Cells can be ‘programmed’ to fight disease

Cells can be programmed to fight cancer, influenza and other serious health conditions according to new research by the University of Warwick.

Ribonucleic acid (RNA) can be genetically engineered to allow scientists to program the actions of a cell.

As well as fighting disease and injury in humans, the researchers say they could also harness this technique to control plant cells and reverse environmental and agricultural issues.

RNA molecules can be produced and organised into tailor-made sequences of commands (similar to codes for computer software) which feed specific instructions into cells.

This, the researchers say, will allow a novel type of personalised and efficient healthcare, allowing us to ‘download’ a sequence of actions into cells, instructing them to execute complex decisions encoded in the RNA.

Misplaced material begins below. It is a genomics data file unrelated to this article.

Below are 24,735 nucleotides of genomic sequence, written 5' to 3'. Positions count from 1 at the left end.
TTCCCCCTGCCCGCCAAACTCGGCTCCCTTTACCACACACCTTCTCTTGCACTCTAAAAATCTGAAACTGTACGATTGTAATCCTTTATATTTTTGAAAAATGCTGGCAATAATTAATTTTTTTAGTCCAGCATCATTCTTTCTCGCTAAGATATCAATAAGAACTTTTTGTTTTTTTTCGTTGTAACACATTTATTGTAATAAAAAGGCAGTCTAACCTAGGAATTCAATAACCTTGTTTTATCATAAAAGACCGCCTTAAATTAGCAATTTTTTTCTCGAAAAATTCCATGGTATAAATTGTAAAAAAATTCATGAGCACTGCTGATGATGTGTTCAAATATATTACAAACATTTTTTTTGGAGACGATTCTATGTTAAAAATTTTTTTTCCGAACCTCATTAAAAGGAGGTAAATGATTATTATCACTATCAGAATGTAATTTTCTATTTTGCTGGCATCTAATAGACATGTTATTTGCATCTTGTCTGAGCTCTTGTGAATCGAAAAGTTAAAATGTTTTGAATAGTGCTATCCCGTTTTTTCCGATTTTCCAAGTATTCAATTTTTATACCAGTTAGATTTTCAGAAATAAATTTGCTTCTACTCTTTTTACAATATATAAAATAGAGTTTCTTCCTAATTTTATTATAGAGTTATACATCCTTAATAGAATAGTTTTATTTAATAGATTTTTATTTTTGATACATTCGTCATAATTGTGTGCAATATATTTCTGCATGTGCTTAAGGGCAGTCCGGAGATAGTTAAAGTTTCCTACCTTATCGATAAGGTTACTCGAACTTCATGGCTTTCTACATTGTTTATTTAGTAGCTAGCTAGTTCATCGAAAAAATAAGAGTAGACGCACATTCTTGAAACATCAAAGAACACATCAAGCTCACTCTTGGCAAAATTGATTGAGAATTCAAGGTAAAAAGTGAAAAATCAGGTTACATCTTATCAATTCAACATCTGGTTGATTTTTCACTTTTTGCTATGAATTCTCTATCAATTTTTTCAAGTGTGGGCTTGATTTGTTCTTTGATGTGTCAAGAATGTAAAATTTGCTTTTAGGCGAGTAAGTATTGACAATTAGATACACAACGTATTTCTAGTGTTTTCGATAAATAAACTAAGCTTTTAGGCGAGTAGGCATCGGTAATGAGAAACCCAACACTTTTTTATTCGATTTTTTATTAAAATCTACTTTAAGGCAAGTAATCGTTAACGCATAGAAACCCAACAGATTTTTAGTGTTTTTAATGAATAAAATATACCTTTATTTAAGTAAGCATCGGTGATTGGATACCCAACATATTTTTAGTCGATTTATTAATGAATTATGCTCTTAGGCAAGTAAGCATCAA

The researchers made their invention by first modelling all possible RNA sequence interactions on a computer, and then constructing the DNA encoding the optimal RNA designs, to be validated on bacteria cells in the laboratory.

After inducing the bacterial cells to produce the genetically engineered RNA sequences, the researchers observed that they had altered the gene expression of the cells according to the RNA program, demonstrating that cells can be programmed with pre-defined RNA commands, in the manner of a computer’s microprocessor.

Professor Jaramillo said: ‘The capabilities of RNA molecules to interact in a predictable manner, and with alternative conformations, has allowed us to engineer networks of molecular switches that could be made to process arbitrary orders encoded in RNA.’

‘Throughout the last year, my group has been developing methodologies to enable RNA sensing the environment, perform arithmetic computations and control gene expression without relying on proteins, which makes the system universal across all living kingdoms.’

‘The cells could read the RNA ‘software’ to perform the encoded tasks, which could make the cells detect abnormal states, infections, or trigger developmental programs.’